Sunday, January 19, 2014

The Descendants of John Lewis (1817-1897)

Advertisement in the North Devon Journal
During the mid-19th century there was a wave of emigration from Devon to Canada. Part of this exodus was my ggg-grandfather, John Lewis. My ggg-grandfather was born in Filleigh, Devon in 1817. His father, John Lewis (1782-1871), an agricultural labourer, had married Hannah Parker at Filleigh in 1815. My ggg-grandfather was their second child.

In 1839, my ggg-grandfather, then an agricultural labourer living in Charles, Devon, married Elizabeth Stevens, daughter of William Stevens and Elizabeth Huxtable of East Buckland. Elizabeth was a year older than John. Their first child, Eliza, was born the same year. William, my great-grandfather, was born two years later, and was followed by Hannah in 1843, John in 1848, and Elizabeth in 1850.

Sometime after Hannah's birth, John moved his family to North Molton, Devon. At the time of the 1851 census, he was a farmer of 56 acres living at Higher Leigh, North Molton. Like most of North Molton, Higher Leigh was owned by George Bampfylde, 1st Baron Poltimore. The following year, John and his family emigrated to Canada.

As some point prior to emigrating, my ggg-grandfather became a member of the Bible Christian church, a Methodist denomination founded by William O'Bryan in 1815. Many of the emigrants from North Devon were Bible Christian and helped spread the denomination into Canada. John was an active member of the Church and a lay preacher.

John and his family likely sailed from Bideford to Quebec City. There are two candidates for the ship they sailed on. One possibility is the barque Secret, which sailed on April 3rd and arrived at Quebec City on May 5th. An account of the departure of the Secret appeared in the North Devon Journal of April 8, 1852:
DEPARTURE OF THE 'SECRET.'—At five o'clock on Saturday morning, amidst the firing of cannon, and cheering of those on board the emigrant ship, the 'Secret,' was towed as far as the pool by the 'Princess Royal,' and in the afternoon of the same day the voyagers to Yankeeland has the honour of being joined by a little stranger who had just come into the world to make the voyage of life by commencing it on the seas, to be rocked and cradled by its waves, whilst the wild winds sing its lullaby. We refer to the fact of a Mrs. Wilton giving birth to a fine son, who, in honor of the event, was named John Secret Wilton. On Monday, she crossed the bar and crowded all sail for her destination. The afternoon being beautifully fine, several of our townsmen accompanied her to a distance of four of five miles. At last the time came for parting; and, after a few interchanges of cheering sentiments, and the sincerest expressions of goodwill, they parted company, those on board the 'Secret' firing a salute as a last farewell. We also say 'farewell;' and, whilst they think of their friends at home and anticipate the land of their hopes, we will sing—

God speed ye, brethren, o'er the main;
We never more may meet again,
But, if kind prayers avail,
This morning orisons shall rise,
And piece the circumanbient skies,—
God send a prosperous gale!

We are happy to find that so many have already started under such auspicious circumstances, and that it is our province to say "Still there is room." The 'Worthy' has a few berths to spare. A word to the wise in enough; and, therefore, to those intending to emigrate this season we have no need to say—Take time by the forelock!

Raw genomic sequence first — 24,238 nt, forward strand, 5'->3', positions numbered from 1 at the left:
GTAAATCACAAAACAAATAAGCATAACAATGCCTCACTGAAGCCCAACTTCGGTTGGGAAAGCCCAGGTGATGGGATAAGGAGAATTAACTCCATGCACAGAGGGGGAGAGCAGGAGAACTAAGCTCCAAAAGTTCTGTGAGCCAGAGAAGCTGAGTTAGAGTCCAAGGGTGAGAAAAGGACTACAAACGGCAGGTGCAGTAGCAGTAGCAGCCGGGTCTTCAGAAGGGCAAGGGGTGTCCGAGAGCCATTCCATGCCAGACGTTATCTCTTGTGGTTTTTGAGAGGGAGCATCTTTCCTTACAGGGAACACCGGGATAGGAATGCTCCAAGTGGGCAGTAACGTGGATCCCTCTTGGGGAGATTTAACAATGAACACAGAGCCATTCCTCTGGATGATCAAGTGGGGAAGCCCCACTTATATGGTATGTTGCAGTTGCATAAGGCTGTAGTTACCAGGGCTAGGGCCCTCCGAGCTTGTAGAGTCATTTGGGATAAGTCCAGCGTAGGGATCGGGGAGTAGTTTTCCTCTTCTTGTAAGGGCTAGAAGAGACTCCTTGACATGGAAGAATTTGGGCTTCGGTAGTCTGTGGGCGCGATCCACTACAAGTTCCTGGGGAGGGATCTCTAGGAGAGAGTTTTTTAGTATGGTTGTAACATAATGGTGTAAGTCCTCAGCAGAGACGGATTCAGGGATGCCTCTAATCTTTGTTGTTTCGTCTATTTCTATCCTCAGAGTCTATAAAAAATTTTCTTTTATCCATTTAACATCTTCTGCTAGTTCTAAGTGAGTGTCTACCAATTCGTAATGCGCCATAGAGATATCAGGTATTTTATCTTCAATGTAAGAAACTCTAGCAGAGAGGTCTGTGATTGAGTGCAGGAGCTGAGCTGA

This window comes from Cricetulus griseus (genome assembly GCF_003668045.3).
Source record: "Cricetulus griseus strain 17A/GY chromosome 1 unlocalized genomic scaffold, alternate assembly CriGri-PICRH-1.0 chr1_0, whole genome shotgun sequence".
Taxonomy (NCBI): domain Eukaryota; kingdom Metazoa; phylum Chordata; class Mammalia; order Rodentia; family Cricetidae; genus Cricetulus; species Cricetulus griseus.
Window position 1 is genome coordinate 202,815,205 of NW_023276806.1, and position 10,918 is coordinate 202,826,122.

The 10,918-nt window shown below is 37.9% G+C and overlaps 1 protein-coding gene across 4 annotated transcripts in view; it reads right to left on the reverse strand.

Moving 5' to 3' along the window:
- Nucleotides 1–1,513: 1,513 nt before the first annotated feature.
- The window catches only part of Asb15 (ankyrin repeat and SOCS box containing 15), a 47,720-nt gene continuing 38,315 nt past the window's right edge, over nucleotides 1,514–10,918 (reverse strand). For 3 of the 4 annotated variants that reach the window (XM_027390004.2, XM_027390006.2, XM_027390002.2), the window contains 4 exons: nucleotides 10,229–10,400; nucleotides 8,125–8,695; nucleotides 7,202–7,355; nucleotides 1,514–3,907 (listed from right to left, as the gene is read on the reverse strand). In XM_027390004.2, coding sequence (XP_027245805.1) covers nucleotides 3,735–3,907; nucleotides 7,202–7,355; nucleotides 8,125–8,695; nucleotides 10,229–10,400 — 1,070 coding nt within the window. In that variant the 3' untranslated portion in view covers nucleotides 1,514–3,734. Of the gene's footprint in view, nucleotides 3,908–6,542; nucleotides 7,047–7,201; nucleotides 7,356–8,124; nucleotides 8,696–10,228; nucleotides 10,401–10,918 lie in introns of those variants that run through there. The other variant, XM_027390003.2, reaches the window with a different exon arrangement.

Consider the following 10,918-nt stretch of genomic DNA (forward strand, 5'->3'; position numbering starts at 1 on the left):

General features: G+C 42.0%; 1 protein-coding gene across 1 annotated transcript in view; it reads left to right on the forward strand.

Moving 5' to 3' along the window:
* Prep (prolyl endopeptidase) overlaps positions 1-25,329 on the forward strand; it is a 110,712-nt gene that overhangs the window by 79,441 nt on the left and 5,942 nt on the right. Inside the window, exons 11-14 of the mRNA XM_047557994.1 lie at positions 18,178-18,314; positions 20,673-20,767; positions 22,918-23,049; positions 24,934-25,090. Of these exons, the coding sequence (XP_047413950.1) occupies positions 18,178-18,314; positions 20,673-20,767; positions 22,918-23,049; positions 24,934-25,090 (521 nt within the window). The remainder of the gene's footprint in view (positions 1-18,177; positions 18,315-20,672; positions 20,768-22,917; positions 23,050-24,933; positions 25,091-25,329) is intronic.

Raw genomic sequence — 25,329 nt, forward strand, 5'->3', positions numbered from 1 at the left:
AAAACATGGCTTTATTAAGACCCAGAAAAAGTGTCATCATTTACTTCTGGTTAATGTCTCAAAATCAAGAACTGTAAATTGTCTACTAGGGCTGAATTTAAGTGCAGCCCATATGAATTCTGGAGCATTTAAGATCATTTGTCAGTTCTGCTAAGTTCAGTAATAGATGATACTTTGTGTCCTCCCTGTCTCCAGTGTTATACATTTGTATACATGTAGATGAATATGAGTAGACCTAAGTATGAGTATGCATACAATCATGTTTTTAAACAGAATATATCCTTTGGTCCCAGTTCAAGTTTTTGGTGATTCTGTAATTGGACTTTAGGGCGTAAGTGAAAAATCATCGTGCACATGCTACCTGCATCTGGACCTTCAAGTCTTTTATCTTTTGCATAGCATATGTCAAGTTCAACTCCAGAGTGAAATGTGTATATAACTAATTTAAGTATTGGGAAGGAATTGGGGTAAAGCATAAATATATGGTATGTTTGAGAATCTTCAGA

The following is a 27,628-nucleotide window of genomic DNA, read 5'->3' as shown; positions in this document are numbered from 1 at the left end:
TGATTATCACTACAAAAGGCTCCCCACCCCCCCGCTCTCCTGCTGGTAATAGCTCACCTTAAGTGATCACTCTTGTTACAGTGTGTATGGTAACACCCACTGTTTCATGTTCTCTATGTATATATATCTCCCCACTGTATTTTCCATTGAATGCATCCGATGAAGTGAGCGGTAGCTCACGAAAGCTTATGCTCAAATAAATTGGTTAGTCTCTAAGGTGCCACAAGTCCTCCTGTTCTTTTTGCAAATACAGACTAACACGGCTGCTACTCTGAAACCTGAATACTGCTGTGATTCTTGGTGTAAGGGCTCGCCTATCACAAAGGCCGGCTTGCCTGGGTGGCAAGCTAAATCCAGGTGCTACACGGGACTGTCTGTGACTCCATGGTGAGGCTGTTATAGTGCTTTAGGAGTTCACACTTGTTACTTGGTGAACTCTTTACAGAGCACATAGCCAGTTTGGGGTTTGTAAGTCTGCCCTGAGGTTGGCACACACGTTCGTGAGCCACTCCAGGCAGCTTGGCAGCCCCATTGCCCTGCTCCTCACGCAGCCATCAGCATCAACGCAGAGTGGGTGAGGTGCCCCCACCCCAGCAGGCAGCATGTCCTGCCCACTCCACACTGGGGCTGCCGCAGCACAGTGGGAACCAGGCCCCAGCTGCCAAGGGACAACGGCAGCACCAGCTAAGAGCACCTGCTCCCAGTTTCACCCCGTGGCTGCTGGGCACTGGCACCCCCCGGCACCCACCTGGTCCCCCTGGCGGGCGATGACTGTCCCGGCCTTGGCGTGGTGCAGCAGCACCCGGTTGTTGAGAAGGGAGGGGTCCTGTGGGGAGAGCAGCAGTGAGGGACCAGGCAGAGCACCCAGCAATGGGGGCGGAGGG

The Secret made a second voyage to Quebec that year, departing Bideford on July 11th.

Another other possibility is the Worthy of Devon which departed Bideford on April 17th and arrived at Quebec in early June. On its second voyage of the year the Worthy arrived at Quebec City on July 22nd after a passage of 26 days. Both vessels were owned by Richard Heard of Bideford who also transported emigrants to Prince Edward Island. Advertisements frequently appeared in the North Devon Journal promising:
...excellence of the accommodations, the approved sailing qualities of their vessels, the ability and civility of their commanders, and the exceedingly low rate of passage required, are advantages which persons about to cross the Atlantic from these parts will be likely to appreciate.
On the return voyage the ships carried pine, oak and birch logs that Heard would then sell in his Bideford timber yard.

In October 1852, John purchased 200 acres of land (Lot 16 Concession 11) in Stephen Township, part of the Huron Tract, from the Canada Company. The Canada Company was a large British land development company that assisted emigrants by providing inexpensive transportation, implements and tools, and cheap land. Two of Elizabeth's brothers later emigrated to Stephen Township as well: John Stevens and Michael Stevens. There is evidence that John's younger brother George also emigrated with his family to Canada and settled in the Huron Tract a few years later.

Whether John occupied his property in the fall of 1852 is unclear. A number of emigrants to Canada West appeared to have found lodging and work for the winter in Toronto or Hamilton for the winter, and then headed for the Huron Tract in the spring.

Getting to the Huron Tract from Quebec in the early 1850s was a significant undertaking as the railroads were not opened until later that decade. John and his family likely travelled by a succession of steamers, the first from Quebec to Montreal, a second up the Ottawa River and through the Rideau Canal to Kingston, and a third along the north shore of Lake Ontario to Toronto or Hamilton. From there it was likely northwest to Guelph and then west along the Huron Road to Stephen Township.

Fryfogel Tavern on the Huron Road
The Canada Company arranged to have a number of inns built along the Huron Road to accommodate emigrants. John and his family may have spent a night at the Fryfogel Tavern located east of the Village of Shakespeare. Built in the Neoclassic style in 1845, this two story brick and fieldstone building is now a registered historic site.